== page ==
By John Watts
As usual, “histrionics” and high drama are being played up in Washington, D.C. this week, as Obama paints Republicans as reckless for not returning to the negotiating table with purportedly horrific sequestration cuts looming.
Meanwhile, Republicans stoutly declaim Obama’s manifest incompetence and equivocating – after all, they say, Obama forced the sequestration on himself.
Both the Republicans and Democrats can accurately be described as reckless, incompetent, and equivocating. Each party’s characterization of the other is just as true for them.
Truth be told, sequestration is not going to be nearly as devastating to the economy as the political establishment would have you believe. In the first place, there are no actual “cuts”, but rather reductions in projected future spending. If words still had meaning in Washington, cutting spending would mean that less money was spent on a program, bureaucracy, etc., then was spent the prior year. But words have the meaning the political class assigns to them, so “cut” today means a vague promise to not increase spending as quickly as they planned.
President Obama played up the threat sequestration allegedly poses to public safety because apparently first responder (police and firemen) jobs would be cut. But why is the federal government funding local police and firefighters in the first place? If anyone in D.C. read the Constitution, they would say that funding “first responders was solely the responsibility of the state governments".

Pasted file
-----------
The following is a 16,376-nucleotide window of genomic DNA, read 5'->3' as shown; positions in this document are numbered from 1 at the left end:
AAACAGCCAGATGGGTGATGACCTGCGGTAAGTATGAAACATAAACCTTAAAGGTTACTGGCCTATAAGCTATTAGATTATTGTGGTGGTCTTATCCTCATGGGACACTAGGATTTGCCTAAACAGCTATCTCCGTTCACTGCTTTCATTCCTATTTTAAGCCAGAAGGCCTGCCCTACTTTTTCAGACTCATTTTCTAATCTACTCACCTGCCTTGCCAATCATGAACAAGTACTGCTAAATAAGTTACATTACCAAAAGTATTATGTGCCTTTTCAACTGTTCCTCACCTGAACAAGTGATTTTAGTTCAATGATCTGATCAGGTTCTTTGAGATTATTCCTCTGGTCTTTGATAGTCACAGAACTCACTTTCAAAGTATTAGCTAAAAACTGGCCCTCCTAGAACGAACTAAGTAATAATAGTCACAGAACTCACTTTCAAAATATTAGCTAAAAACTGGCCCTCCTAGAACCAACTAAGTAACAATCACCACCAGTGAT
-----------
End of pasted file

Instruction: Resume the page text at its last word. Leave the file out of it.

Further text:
The actual cuts needed are not going to come. They would put too many federal bureaucrats out of work. Or, as revealed by Republicans’ greatest fear of Pentagon “cuts,” too many corporate feeders at the trough of government largesse would actually have to put resources into satisfying consumers in the marketplace instead of profiting by exercising political influence.
Let us suppose by some miracle, Congress actually really cut the budget. What would the effects be?
It is true unemployment (which some analysts suggest is already over 20 percent) would go up even further. But this would be temporary and necessary. The market needs to be allowed to allocate workers where they are needed in productive capacities. Likewise, further subsidizing unemployment, while ostensibly the “humane” thing to do, is actually increasing unemployment and prolonging it. If you subsidize something, you get more of it.
The truth is we are still in a recession; the economy has not recovered. After the huge housing bust nearly five years ago, fundamentally caused by the central bank and central government, a recession is always necessary to correct economic misallocation. The government has largely prevented this from occurring, and instead of a brief but healthy recession, we get a protracted, ever-worsening one.
The government is just building up a bigger catastrophe, like an addict who keeps getting high to avoid the pain of withdrawal. And the longer the federal government postpones kicking the spending habit, the more painful it will be for all of us.
Tags: sequestration, Republicans, spending cuts